The Ganges. 1,500 miles of river, rising in the Himalayas, and spilling out into the Bay of Bengal. On this trip, we've covered nearly 200 miles of it.
And we're now sailing back towards our start point, Kolkata. Once there, I'll say goodbye to my ship, and continue my journey on land, but there's still a bit of time before we reach Bengal's biggest city, giving me the chance to take part in one more onboard activity. Welcome to the yoga mat. Thank you. You know, you're in India, and we're doing yoga,
and it's very important when you come to India that you do a little bit of yoga. OK. Not too much. If you're a newcomer to all this bendy business, like me, instructors like Anoushka are on hand to ease you in gently. So what I'm going to ask you to do is you're going to just once fold this towel that you have below to make it a little bit elevated for yourself. OK. And then you're going to sit down. There we go, good. Like that? Very good, that's better.
Yeah. That's why I also kept these blocks around. LAUGHTER Can't even sit on a towel! Yeah. Right. So let's just relax our bums and our thighs. Om shanti, shanti...
Yoga originated in India around 5,000 years ago. Might take me that long to master it! So, this is called Cat-Cow. So you're going to come onto your all fours. It is relaxing, though, I must say.
And getting all that Indian air in your lungs as you exercise feels very appropriate. So let's lie down on your back. OK.
Oh, I like this one. Now, you're going to open the arms to the side. OK. Yes, and place the palms so they face the ground. Yes, shoulders are nice and relaxed. Yeah. And bend your knees towards your chest.
Good. You're just going to bring your knees to the right. Yes. Turn the head to the left. Yes. Inhale to change, all the way to the other side.
SHE GROANS Yeah, towards you. Ooh... There we go. Good. Blinking hell... Yes. That's an 'ard one! Yes. Well, I've still got a way to go before I can put my legs behind my head...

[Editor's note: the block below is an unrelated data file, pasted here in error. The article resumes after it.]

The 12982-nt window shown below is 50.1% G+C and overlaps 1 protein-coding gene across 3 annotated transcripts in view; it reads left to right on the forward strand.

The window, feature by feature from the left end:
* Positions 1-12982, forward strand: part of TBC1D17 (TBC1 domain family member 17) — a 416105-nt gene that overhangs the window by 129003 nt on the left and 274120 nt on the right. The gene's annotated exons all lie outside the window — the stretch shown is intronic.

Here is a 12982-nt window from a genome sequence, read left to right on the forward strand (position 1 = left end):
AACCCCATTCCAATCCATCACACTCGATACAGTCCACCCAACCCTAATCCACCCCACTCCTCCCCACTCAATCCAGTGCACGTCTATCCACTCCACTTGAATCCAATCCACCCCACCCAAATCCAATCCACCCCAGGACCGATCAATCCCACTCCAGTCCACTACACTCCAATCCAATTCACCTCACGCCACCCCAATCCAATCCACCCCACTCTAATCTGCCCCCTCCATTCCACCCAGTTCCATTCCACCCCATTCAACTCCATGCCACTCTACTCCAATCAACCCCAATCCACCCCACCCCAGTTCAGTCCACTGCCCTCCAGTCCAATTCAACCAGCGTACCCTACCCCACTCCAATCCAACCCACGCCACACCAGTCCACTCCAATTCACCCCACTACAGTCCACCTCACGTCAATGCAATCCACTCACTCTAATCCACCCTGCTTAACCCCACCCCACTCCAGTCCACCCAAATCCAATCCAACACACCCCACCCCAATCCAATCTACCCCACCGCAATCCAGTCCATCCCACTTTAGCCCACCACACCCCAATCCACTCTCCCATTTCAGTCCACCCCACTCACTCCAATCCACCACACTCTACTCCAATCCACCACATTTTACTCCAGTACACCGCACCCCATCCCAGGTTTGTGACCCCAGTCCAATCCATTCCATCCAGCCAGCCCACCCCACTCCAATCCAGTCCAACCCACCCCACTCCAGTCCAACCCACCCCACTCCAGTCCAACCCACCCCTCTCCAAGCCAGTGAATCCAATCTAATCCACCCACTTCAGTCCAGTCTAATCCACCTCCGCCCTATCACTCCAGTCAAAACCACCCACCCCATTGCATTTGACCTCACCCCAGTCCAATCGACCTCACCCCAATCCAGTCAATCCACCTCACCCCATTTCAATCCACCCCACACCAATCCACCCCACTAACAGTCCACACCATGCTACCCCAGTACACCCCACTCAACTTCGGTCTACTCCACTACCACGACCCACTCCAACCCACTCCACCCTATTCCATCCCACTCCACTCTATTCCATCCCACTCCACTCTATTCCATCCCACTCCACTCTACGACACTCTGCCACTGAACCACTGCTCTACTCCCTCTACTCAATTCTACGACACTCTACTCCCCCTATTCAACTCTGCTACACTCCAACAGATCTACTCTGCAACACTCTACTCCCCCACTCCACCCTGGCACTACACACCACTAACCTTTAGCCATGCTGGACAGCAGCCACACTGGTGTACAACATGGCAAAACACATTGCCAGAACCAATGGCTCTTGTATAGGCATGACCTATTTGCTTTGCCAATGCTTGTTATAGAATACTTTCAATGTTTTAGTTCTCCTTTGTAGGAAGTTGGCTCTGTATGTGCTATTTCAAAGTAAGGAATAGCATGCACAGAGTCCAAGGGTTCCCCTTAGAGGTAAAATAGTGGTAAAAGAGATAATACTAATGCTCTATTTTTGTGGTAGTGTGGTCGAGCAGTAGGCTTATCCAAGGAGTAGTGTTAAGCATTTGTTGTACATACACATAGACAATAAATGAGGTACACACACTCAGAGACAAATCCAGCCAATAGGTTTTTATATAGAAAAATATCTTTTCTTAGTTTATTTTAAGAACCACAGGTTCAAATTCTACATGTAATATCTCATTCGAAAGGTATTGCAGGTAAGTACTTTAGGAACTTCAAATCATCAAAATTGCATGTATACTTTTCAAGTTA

I quite like it down here. ..but it's a start! Thank you. Thank you very much. Thank you very much indeed.
I'm at one with myself. Me inner sanctum is jumping for joy. While I've been busy bending and twisting, the ship's carried on sailing all the way back to our final stop in Kolkata. Well, that's it.
That's my voyage done. It's time to say farewell to the Voyager II, but I continue my experience on land. Trust me, I've seen sights and experienced things I never thought I would, and now I'm going to continue the adventure.
So, after such a memorable week, I'm leaving the Bengal region behind, and heading nearly 1,000 miles north-west. I'll be visiting two cities, Jaipur and Agra, before catching my flight home from the capital, Delhi. These days, more and more cruises are offering a land-based holiday as part of the package, perfect in a country as vast as India, where so many attractions are away from rivers and coastline.
Jaipur's the largest city in Rajasthan, a state nearly three times the size of England. It's noted for its stunning buildings, nearly all of which come in a particular shade. Including my hotel! Right, thank you. Good afternoon. Good afternoon. Welcome to the Pink City! Thank you very much. My name is Abi, I'm general manager for the hotel.
Thank you, Abi. Thank you for taking time to come and see us. Oh, it's lovely, thank you very much! I'm staying at the Rajvilas, built around a 300-year-old temple, also with a unique royal tent. Is this all mine? This is all yours, ma'am. Gosh! This is not glamping. And it's not like a caravan, either! This is so beautiful.